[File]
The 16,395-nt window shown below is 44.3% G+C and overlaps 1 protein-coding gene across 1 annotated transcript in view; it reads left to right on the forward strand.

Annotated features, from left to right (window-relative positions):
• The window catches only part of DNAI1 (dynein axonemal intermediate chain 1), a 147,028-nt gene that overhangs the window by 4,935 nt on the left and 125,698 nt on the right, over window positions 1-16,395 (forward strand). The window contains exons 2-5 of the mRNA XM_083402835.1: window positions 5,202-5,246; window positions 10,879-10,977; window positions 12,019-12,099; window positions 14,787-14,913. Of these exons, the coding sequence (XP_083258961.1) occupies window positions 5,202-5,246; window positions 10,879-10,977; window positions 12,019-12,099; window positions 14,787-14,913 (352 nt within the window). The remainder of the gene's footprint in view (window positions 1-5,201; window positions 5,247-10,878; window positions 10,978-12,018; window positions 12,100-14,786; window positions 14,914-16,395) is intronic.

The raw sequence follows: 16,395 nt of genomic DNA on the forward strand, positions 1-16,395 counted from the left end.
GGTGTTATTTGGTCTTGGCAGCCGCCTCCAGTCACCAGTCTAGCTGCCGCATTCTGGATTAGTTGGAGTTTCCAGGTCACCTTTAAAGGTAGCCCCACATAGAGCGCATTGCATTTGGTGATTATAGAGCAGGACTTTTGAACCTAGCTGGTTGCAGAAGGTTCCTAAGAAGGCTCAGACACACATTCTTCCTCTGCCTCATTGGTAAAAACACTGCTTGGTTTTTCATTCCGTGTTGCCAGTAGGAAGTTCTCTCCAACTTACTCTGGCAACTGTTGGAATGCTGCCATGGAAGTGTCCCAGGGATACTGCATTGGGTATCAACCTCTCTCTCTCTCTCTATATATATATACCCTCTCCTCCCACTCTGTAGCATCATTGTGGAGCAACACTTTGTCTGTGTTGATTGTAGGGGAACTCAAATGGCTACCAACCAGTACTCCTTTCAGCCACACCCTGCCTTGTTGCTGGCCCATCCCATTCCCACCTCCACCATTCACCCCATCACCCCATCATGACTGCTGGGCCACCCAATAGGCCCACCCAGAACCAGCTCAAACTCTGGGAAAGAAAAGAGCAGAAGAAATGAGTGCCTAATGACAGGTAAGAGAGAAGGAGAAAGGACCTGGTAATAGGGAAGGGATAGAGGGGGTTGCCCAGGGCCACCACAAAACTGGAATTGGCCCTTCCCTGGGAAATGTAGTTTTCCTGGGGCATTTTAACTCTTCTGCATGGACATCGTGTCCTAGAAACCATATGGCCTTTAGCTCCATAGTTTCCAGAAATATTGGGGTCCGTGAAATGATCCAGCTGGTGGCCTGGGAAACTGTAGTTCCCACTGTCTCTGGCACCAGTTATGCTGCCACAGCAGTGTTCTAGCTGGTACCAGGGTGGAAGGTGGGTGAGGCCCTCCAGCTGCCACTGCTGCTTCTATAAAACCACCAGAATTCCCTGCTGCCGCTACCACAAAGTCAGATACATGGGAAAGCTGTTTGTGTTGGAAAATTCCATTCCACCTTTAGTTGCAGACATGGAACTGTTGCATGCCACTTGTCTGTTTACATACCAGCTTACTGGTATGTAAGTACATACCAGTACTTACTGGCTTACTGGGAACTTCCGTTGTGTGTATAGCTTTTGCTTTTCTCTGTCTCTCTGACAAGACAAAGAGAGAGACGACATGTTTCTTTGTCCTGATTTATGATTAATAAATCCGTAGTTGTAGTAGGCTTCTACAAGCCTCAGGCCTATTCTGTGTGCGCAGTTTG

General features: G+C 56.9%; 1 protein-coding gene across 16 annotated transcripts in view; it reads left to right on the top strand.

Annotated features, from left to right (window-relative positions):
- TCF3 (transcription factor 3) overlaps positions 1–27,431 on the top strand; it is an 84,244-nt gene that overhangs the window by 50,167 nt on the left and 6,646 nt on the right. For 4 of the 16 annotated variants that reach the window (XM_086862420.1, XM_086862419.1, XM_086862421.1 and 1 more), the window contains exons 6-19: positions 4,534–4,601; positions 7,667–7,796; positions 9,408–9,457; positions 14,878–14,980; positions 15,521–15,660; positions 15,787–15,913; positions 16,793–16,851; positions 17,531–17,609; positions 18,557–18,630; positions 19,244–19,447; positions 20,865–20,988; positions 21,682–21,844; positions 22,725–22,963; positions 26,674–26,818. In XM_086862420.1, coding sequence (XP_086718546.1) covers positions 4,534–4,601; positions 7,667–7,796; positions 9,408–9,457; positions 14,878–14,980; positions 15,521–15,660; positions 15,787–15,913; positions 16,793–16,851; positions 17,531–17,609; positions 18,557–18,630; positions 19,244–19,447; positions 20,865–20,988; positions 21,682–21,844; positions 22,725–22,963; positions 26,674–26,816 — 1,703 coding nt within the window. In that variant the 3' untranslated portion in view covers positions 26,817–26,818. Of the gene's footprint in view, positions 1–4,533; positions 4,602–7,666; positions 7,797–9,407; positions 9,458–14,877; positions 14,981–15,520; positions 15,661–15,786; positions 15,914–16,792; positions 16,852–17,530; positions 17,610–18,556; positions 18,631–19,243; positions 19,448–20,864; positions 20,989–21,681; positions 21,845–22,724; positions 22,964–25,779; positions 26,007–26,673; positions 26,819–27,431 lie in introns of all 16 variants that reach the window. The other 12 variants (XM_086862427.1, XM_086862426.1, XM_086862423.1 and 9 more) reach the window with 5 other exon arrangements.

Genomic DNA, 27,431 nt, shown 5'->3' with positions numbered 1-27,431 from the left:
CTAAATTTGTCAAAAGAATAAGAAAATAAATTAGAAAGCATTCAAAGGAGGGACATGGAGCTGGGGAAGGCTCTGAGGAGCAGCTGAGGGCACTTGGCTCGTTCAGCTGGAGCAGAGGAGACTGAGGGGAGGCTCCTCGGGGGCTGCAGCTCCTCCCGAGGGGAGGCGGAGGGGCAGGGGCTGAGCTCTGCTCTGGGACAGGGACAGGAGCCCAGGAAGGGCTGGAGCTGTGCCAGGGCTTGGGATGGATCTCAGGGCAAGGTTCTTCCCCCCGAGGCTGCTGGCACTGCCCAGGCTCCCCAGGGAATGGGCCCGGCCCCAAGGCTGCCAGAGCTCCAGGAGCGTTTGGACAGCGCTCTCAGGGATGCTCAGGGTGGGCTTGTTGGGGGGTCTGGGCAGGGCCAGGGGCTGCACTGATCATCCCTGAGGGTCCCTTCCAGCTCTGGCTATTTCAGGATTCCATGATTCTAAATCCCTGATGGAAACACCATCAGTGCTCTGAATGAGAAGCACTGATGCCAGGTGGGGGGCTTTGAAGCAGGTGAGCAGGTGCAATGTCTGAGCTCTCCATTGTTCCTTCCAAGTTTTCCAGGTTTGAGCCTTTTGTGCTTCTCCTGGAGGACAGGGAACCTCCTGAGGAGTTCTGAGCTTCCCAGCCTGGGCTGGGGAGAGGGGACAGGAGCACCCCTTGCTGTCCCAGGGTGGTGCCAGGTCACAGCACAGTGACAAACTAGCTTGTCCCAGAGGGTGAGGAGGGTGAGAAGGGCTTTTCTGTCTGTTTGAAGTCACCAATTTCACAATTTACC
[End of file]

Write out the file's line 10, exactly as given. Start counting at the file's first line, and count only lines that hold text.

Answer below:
CTAAATTTGTCAAAAGAATAAGAAAATAAATTAGAAAGCATTCAAAGGAGGGACATGGAGCTGGGGAAGGCTCTGAGGAGCAGCTGAGGGCACTTGGCTCGTTCAGCTGGAGCAGAGGAGACTGAGGGGAGGCTCCTCGGGGGCTGCAGCTCCTCCCGAGGGGAGGCGGAGGGGCAGGGGCTGAGCTCTGCTCTGGGACAGGGACAGGAGCCCAGGAAGGGCTGGAGCTGTGCCAGGGCTTGGGATGGATCTCAGGGCAAGGTTCTTCCCCCCGAGGCTGCTGGCACTGCCCAGGCTCCCCAGGGAATGGGCCCGGCCCCAAGGCTGCCAGAGCTCCAGGAGCGTTTGGACAGCGCTCTCAGGGATGCTCAGGGTGGGCTTGTTGGGGGGTCTGGGCAGGGCCAGGGGCTGCACTGATCATCCCTGAGGGTCCCTTCCAGCTCTGGCTATTTCAGGATTCCATGATTCTAAATCCCTGATGGAAACACCATCAGTGCTCTGAATGAGAAGCACTGATGCCAGGTGGGGGGCTTTGAAGCAGGTGAGCAGGTGCAATGTCTGAGCTCTCCATTGTTCCTTCCAAGTTTTCCAGGTTTGAGCCTTTTGTGCTTCTCCTGGAGGACAGGGAACCTCCTGAGGAGTTCTGAGCTTCCCAGCCTGGGCTGGGGAGAGGGGACAGGAGCACCCCTTGCTGTCCCAGGGTGGTGCCAGGTCACAGCACAGTGACAAACTAGCTTGTCCCAGAGGGTGAGGAGGGTGAGAAGGGCTTTTCTGTCTGTTTGAAGTCACCAATTTCACAATTTACC